As an authoritarian China grows more belligerent—launching crackdowns against its own population while stoking confrontations with its neighbors—a democratic Taiwan finds itself increasingly in danger. To deter an attack on the self-governing island from the mainland, the United States should adopt a strategy it has successfully implemented elsewhere in the world: the deployment of tripwire forces.
While American presidents have supported Taiwan for decades with military arms sales, how the United States would actually react to a Chinese invasion is ambiguous. In 1995, then-Assistant Secretary of Defense Joseph Nye encapsulated this uncertainty when he responded to a question about a potential American response by saying, “We don’t know and you don’t know.”
Such strategic ambiguity made sense as long as the U.S. Navy could easily repulse any Chinese crossing of the Taiwan Strait. The problem is, this is increasingly no longer the case.
Specifically, China has developed sophisticated anti-ship missiles and other high-end capabilities able to threaten any American effort to relieve Taiwan by sea. As a result, the U.S. Navy would now need weeks or even months of heavy fighting to regain supremacy. Beijing may therefore conclude that the United States would be politically unwilling to pay the cost of rescuing Taiwan—encouraging a strike on the island.
Washington can avoid falling into such a trap through the deployment of tripwire forces.
By stationing a few thousand U.S. forces to Taiwan the United States can significantly complicate Beijing’s calculus. Specifically, Chinese planners would be forced to contend with the fact that any attack on Taiwan would be an act of aggression against U.S. forces, all but guaranteeing a much wider American military response.
Historically tripwire forces have a long track record of success as a tool of U.S. diplomacy. During the Cold War, a single brigade of U.S. Army soldiers was enough to deter dozens of Soviet divisions from seizing West Berlin. Similarly, the roughly thirty thousand American troops currently in South Korea have served to stave off aggression by Pyongyang, keeping the peace for nearly seventy years.
In fact, a non-trivial number of tripwire forces were once deployed to Taiwan for the same reason. President Dwight Eisenhower dispatched U.S. troops to the island following an attempted Communist invasion during the First Taiwan Crisis in 1955. They would remain there until 1979 when the United States formally recognized Beijing as the legitimate government of China. As a result, for more than two decades, Beijing would make no serious effort to retake the island, with only a brief skirmish in 1958 breaking the peace between Taiwan and China.
Critics may argue that sending troops back to Taiwan now would be needlessly provocative and risk a rapid counter-escalation by China. From this viewpoint, tripwire forces could actually make war more likely with Beijing.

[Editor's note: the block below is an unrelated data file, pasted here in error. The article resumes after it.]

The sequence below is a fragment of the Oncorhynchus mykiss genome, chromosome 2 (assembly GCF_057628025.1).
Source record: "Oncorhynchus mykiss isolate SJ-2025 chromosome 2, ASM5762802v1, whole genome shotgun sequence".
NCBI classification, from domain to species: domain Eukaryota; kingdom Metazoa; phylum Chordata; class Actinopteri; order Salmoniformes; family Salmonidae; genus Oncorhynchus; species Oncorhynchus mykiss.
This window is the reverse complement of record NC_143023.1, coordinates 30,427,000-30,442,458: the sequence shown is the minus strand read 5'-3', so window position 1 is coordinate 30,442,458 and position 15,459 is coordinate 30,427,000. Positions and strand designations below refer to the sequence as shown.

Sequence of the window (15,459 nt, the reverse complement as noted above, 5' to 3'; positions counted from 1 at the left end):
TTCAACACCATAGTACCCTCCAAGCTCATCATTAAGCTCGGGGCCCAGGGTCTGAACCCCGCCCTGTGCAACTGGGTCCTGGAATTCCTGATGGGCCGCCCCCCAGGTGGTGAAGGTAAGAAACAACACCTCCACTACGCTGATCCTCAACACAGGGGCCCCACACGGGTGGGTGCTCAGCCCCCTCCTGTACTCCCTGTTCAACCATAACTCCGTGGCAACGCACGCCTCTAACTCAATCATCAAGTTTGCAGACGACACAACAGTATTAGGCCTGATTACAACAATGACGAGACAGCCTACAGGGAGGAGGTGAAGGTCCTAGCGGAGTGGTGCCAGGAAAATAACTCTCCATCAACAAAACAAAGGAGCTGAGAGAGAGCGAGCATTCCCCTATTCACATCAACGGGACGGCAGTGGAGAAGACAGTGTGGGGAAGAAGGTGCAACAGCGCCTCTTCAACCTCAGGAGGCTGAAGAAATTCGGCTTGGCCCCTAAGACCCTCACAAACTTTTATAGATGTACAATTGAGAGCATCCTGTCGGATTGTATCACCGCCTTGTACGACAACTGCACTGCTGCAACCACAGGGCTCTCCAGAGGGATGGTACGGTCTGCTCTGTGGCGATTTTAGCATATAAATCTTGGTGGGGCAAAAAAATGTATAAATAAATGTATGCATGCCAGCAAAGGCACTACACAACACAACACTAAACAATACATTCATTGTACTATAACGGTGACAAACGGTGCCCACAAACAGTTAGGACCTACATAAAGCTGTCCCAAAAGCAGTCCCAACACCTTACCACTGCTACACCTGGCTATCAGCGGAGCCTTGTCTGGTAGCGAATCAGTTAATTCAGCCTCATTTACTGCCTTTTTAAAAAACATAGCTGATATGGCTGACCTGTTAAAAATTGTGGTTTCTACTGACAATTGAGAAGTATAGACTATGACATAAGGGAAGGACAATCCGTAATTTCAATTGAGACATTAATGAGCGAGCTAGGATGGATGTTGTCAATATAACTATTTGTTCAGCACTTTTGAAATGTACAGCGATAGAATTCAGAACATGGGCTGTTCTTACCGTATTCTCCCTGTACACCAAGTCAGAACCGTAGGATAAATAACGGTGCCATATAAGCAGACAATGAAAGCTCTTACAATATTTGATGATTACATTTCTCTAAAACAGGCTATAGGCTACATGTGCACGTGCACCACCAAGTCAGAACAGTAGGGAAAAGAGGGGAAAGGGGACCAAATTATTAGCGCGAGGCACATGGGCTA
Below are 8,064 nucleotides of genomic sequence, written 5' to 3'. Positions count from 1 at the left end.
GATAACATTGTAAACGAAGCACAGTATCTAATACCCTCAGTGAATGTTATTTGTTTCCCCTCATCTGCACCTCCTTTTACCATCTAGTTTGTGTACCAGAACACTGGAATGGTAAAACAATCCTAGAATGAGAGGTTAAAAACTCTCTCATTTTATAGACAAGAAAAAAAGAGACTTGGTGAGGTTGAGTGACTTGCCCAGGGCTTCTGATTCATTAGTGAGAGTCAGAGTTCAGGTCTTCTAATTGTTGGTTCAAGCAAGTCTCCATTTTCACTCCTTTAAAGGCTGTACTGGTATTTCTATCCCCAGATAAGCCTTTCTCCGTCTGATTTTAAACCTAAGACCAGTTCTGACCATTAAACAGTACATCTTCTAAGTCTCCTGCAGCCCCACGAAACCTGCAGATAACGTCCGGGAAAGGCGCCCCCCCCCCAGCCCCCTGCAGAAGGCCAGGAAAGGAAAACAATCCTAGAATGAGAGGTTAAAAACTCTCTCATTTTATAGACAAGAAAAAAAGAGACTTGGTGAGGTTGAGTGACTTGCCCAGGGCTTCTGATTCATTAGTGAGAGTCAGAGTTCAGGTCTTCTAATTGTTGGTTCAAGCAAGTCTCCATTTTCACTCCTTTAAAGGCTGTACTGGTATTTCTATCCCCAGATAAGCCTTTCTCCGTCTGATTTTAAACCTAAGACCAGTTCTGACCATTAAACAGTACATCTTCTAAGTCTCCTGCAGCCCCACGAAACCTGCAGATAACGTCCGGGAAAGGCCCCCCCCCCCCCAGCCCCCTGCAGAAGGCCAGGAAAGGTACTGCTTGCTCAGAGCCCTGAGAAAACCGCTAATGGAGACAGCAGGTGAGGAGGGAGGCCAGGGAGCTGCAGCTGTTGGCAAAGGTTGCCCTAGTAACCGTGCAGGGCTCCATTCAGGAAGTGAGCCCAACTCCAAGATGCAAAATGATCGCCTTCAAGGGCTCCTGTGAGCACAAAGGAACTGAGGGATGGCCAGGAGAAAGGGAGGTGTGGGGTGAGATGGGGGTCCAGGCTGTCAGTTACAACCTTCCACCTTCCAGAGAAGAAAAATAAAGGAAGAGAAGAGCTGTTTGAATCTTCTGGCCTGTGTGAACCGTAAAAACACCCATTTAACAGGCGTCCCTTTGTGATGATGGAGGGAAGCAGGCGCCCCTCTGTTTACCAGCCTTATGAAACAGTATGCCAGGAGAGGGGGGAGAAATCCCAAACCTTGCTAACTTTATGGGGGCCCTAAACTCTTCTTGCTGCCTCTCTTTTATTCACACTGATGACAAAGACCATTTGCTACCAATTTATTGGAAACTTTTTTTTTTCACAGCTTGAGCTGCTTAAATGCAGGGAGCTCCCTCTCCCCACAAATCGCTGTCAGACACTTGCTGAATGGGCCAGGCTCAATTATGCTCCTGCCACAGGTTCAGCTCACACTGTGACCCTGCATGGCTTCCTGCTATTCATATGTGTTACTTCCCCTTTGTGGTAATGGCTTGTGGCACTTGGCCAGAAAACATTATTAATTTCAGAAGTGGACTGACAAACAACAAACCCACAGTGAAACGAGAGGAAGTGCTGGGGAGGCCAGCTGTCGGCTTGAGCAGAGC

Tripwire forces have also not always succeeded. British forces stationed on the Falklands, for instance, failed to prevent an Argentinian invasion in 1982.
Yet in every case America has deployed tripwire forces, conflict has been deterred. The United States is also not Britain of the 1980s; whereas London's shrinking military signaled—wrongly—to the Argentinians an unwillingness to actually fight, the United States today is ramping up its defense spending with an explicit focus on China.
More fundamentally, the case could also be made that Taiwan is not of sufficient American interest to justify risking American lives in its defense.
But this too is wrong.
If Taiwan falls to Beijing, then it would carry strategic consequences far beyond the island itself. A Taiwan under mainland control would radically alter the Asian balance of power and hand the Chinese military a new stronghold from which it could project power into the Pacific—complicating the defense of Japan and Guam.
Moreover, while Washington does not have an explicit alliance with Taipei as it does with Japan and South Korea, the perception of a U.S. commitment to the defense of the island is undeniable. If the United States were to stand idly by while China crushes Taiwan’s democracy, the effect in practice would be devastating for American credibility in the region.
The United States has embraced the concept of great power competition as the new basis for dealing with Beijing. But if Washington is going to prevail in this rivalry, new thinking about old problems like Taiwan is needed. Taiwan needs to be prioritized and protected as part of an American grand strategy. Five years ago, American tripwire forces on Taiwan would have been unthinkable; soon, however, they are likely to be indispensable.
James Beckwith is currently a Philosophy and Classics student at St. John’s College in Annapolis, MD and a fellow of the Hertog Political Studies and War Studies programs. Prior to college, he served in the United States Army for four years including a rotation to South Korea.